Widgets Magazine

Card can’t back up freshman pitchers in season-opening series loss

It’s safe to say that No. 25 Stanford baseball and head coach Mark Marquess missed Mark Appel ’13 in the team’s opening series against No. 15 Rice.

A Sunday home run by senior designated hitter Brett Michael Doran (above) was one of the few bright spots for the Cardinal offense over the weekend, as No. 25 Stanford dropped two of three to visiting No. 20 Rice. (FRANK CHEN/The Stanford Daily)

A Sunday home run by senior designated hitter Brett Michael Doran (above) was one of the few bright spots for the Cardinal offense over the weekend, as No. 25 Stanford dropped two of three to visiting No. 15 Rice. (FRANK CHEN/The Stanford Daily)

For the first time in his 38 seasons at the helm of the baseball program, Marquess sent three freshman starting pitchers to the mound to open the season. That inexperience, combined with an anemic offensive display and some sloppy defense, led to consecutive losses in noncompetitive games: 10-3 on Friday and 5-1 on Saturday. Yet on Sunday, Stanford seemed to send out a completely different team both offensively and defensively, scoring 12 unanswered runs after the fifth inning to salvage a 12-3 comeback victory.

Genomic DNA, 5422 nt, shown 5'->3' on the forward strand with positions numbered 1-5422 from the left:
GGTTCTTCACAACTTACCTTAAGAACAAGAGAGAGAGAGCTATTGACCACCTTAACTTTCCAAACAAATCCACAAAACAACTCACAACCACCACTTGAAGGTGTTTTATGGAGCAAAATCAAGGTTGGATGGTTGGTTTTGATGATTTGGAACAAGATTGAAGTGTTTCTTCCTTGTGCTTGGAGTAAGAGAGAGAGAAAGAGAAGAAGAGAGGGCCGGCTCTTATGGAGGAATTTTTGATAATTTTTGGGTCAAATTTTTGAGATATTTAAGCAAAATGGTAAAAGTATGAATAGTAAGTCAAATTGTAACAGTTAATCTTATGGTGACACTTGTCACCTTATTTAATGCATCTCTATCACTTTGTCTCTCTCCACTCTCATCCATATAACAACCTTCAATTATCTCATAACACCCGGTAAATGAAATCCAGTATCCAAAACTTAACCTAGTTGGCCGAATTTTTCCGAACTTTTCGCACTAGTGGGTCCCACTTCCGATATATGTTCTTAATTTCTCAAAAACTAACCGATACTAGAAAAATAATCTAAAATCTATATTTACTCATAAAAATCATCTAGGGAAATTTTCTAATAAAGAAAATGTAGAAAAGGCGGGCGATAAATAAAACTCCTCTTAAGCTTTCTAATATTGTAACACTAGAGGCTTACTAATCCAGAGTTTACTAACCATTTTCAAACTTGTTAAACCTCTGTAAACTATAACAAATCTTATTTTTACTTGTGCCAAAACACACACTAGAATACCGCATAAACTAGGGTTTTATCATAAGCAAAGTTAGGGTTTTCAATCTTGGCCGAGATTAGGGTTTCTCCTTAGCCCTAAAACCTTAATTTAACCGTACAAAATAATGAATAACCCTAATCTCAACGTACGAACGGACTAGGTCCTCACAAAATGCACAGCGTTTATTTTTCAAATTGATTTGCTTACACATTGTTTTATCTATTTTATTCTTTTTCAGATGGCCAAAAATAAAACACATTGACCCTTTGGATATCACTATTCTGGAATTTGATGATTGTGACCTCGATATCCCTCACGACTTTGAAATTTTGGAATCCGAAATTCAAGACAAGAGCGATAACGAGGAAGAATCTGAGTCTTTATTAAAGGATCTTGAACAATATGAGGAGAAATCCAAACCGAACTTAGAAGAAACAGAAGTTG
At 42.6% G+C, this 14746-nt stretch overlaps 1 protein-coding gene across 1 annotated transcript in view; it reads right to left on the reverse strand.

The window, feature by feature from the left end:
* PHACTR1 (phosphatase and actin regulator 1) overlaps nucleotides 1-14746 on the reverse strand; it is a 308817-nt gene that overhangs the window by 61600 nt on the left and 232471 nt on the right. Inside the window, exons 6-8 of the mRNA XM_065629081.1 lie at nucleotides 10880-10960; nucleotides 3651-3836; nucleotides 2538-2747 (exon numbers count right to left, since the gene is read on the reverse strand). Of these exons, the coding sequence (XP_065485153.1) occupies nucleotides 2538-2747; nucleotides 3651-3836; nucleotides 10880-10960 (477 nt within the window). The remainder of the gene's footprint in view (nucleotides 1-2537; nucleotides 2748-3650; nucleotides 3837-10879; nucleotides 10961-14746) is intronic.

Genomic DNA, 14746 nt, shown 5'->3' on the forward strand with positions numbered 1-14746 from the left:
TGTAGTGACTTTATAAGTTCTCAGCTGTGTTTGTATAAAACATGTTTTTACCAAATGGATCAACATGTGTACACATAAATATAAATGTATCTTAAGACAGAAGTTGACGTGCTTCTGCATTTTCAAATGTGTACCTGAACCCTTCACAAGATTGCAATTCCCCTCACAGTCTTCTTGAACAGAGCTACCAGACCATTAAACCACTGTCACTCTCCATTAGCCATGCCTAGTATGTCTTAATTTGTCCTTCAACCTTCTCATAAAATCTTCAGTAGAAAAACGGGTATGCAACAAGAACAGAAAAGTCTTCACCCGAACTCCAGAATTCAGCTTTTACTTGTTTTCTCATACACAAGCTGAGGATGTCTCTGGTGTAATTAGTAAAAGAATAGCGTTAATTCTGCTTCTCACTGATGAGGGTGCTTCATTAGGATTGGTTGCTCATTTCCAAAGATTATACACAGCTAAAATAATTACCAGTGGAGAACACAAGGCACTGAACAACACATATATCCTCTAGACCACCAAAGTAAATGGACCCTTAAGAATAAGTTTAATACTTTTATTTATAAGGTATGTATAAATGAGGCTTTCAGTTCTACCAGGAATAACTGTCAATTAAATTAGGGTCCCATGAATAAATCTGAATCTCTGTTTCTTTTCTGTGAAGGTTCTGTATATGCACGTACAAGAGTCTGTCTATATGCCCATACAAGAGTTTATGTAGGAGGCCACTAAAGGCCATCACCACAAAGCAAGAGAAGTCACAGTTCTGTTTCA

For Friday’s opener, the Card tapped Ontario native Cal Quantrill for the start. He became the first Stanford freshman to start on Opening Day since Mike Mussina got the call in 1988, the last year Stanford won the national championship. Though some nerves in his first collegiate appearance created some early control issues, Quantrill settled down over the course of the day, demonstrating the poise he acquired over three years of pitching in high-stakes games for U18 Team Canada.